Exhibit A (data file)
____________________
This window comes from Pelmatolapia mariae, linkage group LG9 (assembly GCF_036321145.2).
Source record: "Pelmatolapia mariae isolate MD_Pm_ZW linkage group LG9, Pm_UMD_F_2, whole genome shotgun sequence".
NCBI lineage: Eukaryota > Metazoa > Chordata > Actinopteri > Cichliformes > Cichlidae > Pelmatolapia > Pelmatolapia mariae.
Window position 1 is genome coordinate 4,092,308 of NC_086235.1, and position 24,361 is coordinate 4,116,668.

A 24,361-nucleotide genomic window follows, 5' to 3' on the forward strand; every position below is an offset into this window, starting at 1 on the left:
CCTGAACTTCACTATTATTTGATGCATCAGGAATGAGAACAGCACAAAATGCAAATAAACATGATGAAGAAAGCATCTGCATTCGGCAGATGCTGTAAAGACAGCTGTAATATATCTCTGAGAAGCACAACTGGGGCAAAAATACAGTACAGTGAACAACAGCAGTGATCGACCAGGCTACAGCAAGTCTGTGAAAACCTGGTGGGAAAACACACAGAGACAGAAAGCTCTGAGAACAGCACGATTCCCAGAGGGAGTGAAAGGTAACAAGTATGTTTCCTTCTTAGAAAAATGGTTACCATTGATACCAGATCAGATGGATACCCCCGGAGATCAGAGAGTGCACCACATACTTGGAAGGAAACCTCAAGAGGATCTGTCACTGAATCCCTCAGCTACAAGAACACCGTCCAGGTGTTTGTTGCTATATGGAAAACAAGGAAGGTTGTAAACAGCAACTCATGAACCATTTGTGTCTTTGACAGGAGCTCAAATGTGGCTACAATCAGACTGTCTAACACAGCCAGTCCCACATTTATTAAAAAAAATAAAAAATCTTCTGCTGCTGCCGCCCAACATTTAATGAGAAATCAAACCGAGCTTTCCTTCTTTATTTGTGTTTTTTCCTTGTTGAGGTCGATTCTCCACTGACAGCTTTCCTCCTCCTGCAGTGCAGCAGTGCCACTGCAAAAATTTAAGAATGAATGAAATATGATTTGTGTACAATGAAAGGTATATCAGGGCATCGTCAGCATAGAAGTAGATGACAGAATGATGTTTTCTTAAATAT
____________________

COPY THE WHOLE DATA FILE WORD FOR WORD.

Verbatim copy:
This window comes from Pelmatolapia mariae, linkage group LG9 (assembly GCF_036321145.2).
Source record: "Pelmatolapia mariae isolate MD_Pm_ZW linkage group LG9, Pm_UMD_F_2, whole genome shotgun sequence".
NCBI lineage: Eukaryota > Metazoa > Chordata > Actinopteri > Cichliformes > Cichlidae > Pelmatolapia > Pelmatolapia mariae.
Window position 1 is genome coordinate 4,092,308 of NC_086235.1, and position 24,361 is coordinate 4,116,668.

A 24,361-nucleotide genomic window follows, 5' to 3' on the forward strand; every position below is an offset into this window, starting at 1 on the left:
CCTGAACTTCACTATTATTTGATGCATCAGGAATGAGAACAGCACAAAATGCAAATAAACATGATGAAGAAAGCATCTGCATTCGGCAGATGCTGTAAAGACAGCTGTAATATATCTCTGAGAAGCACAACTGGGGCAAAAATACAGTACAGTGAACAACAGCAGTGATCGACCAGGCTACAGCAAGTCTGTGAAAACCTGGTGGGAAAACACACAGAGACAGAAAGCTCTGAGAACAGCACGATTCCCAGAGGGAGTGAAAGGTAACAAGTATGTTTCCTTCTTAGAAAAATGGTTACCATTGATACCAGATCAGATGGATACCCCCGGAGATCAGAGAGTGCACCACATACTTGGAAGGAAACCTCAAGAGGATCTGTCACTGAATCCCTCAGCTACAAGAACACCGTCCAGGTGTTTGTTGCTATATGGAAAACAAGGAAGGTTGTAAACAGCAACTCATGAACCATTTGTGTCTTTGACAGGAGCTCAAATGTGGCTACAATCAGACTGTCTAACACAGCCAGTCCCACATTTATTAAAAAAAATAAAAAATCTTCTGCTGCTGCCGCCCAACATTTAATGAGAAATCAAACCGAGCTTTCCTTCTTTATTTGTGTTTTTTCCTTGTTGAGGTCGATTCTCCACTGACAGCTTTCCTCCTCCTGCAGTGCAGCAGTGCCACTGCAAAAATTTAAGAATGAATGAAATATGATTTGTGTACAATGAAAGGTATATCAGGGCATCGTCAGCATAGAAGTAGATGACAGAATGATGTTTTCTTAAATAT